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That Conference Appointment

You snagged one of those valuable 15 minute appointments with an agent or an editor at the writers conference. Now what? What do you say? How do you say it? And what does that scowling person on the other side of the table want? What if you blow it?

Many excellent posts have been written on this topic (see Rachelle Gardner and Kate Schafer Testerman for example) but thought I would add my perspective as well.

What advice would you give to a beginning writer about attending a writers conference and meeting with an editor or an agent?

Go in with realistic expectations.

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Art of War for Writers

Periodically I plan to recommend a title or two for you to read. I’ve always enjoyed this form of “word-of-mouth” marketing, thus I will “pay it forward.” 🙂

Yesterday afternoon I received James Scott Bell’s The Art of War for Writers: fiction writing strategies, tactics, and exercises (published by Writer’s Digest Books). With interest I took the book home and devoured it. Not literally of course, as I’m not sure what the pages would have tasted like with extra cheese. But I could not keep from turning the pages with delight.

James Scott Bell has done an immeasurable service to writers everywhere. This little book is chock full of sage advice. Loosely based on the ancient classic The Art of War he consistently nudges the reader with nuggets of wisdom that are hard to assail.

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The Wave of Digital Creativity in Books

I went to high school in Hawaii (I know.. a rough life) where I learned the joys and perils of body surfing. That experience is a great metaphor for the new “waves” of digital revolution we are seeing in the publishing world.

The key to great body surfing is waiting for the right wave and then time your push just right. The ride is exhilarating (I still remember riding inside the tube of a perfect wave off the beaches of Kauai). BUT if you catch the wrong wave or mistime the push, there is no ride. Or worse, catch a wave that throws you wildly into a bunch of rocks…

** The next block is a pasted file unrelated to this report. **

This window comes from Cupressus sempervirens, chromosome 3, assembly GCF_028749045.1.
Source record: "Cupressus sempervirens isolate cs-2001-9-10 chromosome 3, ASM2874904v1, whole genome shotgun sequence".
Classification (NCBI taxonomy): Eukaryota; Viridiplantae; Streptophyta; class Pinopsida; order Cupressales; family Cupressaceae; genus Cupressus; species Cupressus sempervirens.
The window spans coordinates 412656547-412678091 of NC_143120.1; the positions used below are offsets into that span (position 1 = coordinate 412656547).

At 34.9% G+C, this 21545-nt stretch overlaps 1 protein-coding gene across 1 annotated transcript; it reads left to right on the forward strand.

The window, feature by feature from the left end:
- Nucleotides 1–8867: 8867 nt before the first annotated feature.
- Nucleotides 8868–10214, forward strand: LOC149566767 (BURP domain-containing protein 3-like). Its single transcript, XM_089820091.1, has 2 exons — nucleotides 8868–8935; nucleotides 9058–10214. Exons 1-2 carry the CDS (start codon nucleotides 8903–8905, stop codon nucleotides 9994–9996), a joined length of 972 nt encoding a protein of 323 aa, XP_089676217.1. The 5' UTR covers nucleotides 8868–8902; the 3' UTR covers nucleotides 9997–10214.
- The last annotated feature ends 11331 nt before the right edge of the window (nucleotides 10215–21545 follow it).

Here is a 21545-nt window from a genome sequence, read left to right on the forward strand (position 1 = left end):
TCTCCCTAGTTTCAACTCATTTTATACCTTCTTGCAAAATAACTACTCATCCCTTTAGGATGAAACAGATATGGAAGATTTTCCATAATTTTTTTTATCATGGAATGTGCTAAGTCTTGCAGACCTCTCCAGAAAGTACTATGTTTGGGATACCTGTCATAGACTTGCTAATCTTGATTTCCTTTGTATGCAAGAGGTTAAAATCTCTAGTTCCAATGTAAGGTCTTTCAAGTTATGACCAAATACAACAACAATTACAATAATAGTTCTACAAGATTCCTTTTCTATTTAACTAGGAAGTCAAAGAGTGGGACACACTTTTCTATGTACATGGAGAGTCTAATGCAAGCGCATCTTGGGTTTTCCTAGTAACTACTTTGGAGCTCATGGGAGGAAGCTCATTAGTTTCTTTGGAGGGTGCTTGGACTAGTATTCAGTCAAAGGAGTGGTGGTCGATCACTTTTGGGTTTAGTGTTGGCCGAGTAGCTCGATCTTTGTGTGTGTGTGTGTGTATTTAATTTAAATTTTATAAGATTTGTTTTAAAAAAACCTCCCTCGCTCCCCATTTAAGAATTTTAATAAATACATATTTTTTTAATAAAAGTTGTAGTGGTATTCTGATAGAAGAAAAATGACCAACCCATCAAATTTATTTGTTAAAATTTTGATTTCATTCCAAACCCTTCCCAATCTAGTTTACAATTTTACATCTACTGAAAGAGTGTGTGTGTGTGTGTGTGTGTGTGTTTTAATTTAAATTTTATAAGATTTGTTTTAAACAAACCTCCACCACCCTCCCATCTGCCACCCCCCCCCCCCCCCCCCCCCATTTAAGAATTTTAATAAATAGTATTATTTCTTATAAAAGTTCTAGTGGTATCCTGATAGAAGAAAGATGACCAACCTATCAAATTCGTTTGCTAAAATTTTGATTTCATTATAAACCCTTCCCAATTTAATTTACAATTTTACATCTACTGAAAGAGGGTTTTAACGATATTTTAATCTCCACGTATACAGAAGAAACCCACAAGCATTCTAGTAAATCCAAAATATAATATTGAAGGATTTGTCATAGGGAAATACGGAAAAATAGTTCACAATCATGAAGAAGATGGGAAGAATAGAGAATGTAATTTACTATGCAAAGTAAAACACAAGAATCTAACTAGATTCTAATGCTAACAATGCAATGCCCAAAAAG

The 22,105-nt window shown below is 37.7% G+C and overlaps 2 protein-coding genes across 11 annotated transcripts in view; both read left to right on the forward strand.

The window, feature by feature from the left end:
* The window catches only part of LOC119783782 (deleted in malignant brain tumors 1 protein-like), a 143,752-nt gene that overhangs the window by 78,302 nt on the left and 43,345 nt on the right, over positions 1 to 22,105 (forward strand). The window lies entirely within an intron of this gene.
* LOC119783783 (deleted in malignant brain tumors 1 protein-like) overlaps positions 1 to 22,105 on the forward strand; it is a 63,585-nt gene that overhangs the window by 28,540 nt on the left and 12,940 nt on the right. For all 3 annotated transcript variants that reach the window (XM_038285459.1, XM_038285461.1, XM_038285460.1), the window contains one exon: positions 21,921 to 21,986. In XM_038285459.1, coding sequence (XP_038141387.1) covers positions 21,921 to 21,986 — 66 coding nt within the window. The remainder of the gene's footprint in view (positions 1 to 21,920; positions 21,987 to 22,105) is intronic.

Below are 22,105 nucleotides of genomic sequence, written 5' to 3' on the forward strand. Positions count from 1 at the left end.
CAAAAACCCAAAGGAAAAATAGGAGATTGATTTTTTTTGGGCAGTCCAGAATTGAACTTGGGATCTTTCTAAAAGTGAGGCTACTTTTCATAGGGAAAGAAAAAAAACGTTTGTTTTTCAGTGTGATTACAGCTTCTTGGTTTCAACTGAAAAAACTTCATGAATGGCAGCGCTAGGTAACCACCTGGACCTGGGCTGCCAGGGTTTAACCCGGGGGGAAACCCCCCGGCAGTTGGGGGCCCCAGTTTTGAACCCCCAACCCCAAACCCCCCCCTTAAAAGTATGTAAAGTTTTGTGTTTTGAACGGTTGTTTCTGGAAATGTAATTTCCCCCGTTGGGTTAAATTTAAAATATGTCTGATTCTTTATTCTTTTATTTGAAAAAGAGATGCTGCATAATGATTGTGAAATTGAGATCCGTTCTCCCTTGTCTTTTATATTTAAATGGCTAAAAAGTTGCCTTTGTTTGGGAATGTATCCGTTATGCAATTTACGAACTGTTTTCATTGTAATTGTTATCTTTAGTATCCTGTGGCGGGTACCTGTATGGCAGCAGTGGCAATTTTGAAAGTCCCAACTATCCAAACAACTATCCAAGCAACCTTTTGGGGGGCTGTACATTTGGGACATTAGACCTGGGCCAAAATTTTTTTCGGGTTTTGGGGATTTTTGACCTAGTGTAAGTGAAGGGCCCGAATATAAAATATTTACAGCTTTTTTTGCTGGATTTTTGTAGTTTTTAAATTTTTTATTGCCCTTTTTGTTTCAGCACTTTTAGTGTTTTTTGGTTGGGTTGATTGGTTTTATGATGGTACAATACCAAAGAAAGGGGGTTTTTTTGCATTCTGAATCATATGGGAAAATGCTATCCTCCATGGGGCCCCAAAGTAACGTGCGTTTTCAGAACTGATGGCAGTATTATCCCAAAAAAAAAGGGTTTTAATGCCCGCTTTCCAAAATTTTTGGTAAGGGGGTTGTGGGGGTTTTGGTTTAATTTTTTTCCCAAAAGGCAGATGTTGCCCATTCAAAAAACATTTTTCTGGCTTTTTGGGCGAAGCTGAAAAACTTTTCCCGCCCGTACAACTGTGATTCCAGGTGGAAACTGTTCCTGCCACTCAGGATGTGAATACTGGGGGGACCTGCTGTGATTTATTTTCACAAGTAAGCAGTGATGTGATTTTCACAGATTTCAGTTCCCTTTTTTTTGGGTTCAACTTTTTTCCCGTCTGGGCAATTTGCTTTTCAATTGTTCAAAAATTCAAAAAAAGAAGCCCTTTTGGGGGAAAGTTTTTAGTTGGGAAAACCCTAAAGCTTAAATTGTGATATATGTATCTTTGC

But unless you are in the water and making attempt after attempt you will never achieve the perfect ride.

I see this metaphor applied to the new world of digital publishing. It is really fun to play a small part, but even more fun to watch others be extremely creative in their experiments. There are some very bright and exciting people trying new things in merging the traditional book with all things “interactive.”

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ICRS / CBA Bookseller’s Convention

Today is the official opening of the convention in Denver. This year will be my 28th consecutive ICRS (International Christian Retail Show) or CBA as we veterans still call it (Christian Booksellers Association Convention). I absolutely love the experience. I’ve attended as a retailer, as an exhibitor, and now as an “industry professional.” I find it amusing that each name badge is color-coded to help exhibitors know whether the person in their booth is a bookseller (and thereby a potential customer) or a browser, like me. What makes it particularly fun is that the “agent” color is black….the color of an agent’s soul.

PRO: There is nothing like the experience of walking the floor of the world’s largest Christian bookstore. Everything is there, the good, the bad, and the outrageous (like the balloon art crucifix or the painting of a junkie shooting heroin into the arm of Jesus). The spirit is electric. It can be overwhelming, but ultimately it is a picture of God at work. As a writer you can meet key people, network with fellow writers, collect catalogs (those that aren’t digital), and simply increase knowledge of what the industry is all about.

CON: Unrealized expectations. Too many writers think the convention should be all about them. It isn’t. Disappointment is palatable with some folks at the end of the experience. Their publisher didn’t pay enough attention to them; not enough people came to their signing; no editor was available for an appointment…etc. Go to the convention with modest expectations and the chance of disappointment with be minimized.